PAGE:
Building Maritime Security from Land: A Multi-Faceted Approach
- Asyura Salleh
The waters of Southeast Asia stretch 6,500 kilometers across a dozen seas, many archipelagic waterways, and thousands of islands. Yet, the region’s narrow focus on major power tensions in areas such as the South China Sea has prevented a wider understanding of the roots of maritime instability in the region. As the main drivers of maritime insecurity remain unaddressed, organized political violence in the regional waters continues to endanger the transit of goods and people along these waterways. Stable Seas, a program of the One Earth Future Foundation, provides a unique approach that studies linkages between nine critical maritime issues to allow for a more holistic and multi-faceted understanding of Southeast Asia’s maritime security.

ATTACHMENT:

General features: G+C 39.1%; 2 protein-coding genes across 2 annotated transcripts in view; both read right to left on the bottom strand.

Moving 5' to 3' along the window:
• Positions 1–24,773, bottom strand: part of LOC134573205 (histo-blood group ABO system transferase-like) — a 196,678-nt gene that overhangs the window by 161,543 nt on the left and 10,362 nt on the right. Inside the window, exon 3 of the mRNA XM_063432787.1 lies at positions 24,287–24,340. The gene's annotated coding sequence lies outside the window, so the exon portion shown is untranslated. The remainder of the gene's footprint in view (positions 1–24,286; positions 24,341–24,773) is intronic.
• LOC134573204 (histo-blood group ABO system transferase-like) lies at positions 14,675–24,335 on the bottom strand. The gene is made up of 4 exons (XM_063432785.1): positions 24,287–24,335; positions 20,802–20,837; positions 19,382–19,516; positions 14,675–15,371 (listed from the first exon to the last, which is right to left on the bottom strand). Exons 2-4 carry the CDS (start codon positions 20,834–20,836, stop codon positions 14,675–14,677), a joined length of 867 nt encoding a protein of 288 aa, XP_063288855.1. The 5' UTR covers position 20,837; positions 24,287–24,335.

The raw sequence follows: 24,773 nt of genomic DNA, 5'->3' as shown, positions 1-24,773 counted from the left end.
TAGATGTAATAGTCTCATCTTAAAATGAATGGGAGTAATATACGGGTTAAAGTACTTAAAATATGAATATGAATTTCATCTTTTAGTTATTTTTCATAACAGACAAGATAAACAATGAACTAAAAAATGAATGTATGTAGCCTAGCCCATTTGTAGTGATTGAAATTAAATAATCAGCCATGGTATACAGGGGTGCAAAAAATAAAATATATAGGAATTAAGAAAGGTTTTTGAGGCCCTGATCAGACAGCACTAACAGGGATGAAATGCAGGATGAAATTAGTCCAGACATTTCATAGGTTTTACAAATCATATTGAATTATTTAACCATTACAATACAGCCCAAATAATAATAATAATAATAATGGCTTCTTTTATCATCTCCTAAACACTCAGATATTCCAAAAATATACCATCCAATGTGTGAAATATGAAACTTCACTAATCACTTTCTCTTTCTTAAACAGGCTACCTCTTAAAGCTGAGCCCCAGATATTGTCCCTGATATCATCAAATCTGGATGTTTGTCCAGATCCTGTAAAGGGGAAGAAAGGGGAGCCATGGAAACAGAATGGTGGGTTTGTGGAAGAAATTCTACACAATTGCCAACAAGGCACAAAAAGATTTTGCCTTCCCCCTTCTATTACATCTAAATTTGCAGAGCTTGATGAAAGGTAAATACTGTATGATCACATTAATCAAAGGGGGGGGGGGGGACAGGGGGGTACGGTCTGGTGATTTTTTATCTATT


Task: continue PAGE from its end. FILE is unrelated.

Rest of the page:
The South China Sea is recognized for the tensions that have materialized between the United States, China, and other emerging powers. While America persists with freedom of navigation operations, China continues to expand military infrastructure on contested territory.i Meanwhile, Southeast Asian claimant states are engaged in an intricate territorial dispute over highly contested waters filled with abundant fisheries stocks and rich oil and gas deposits. Through this prism of hard security concerns, the region’s maritime security is largely determined by the balance of military capabilities between regional powers and the ability to defuse unanticipated security crises. This focus has produced competitive geopolitics in a region that could greatly benefit instead from stronger multilateral cooperation around issues such as fisheries protection, marine conservation, and sustainable blue economy development.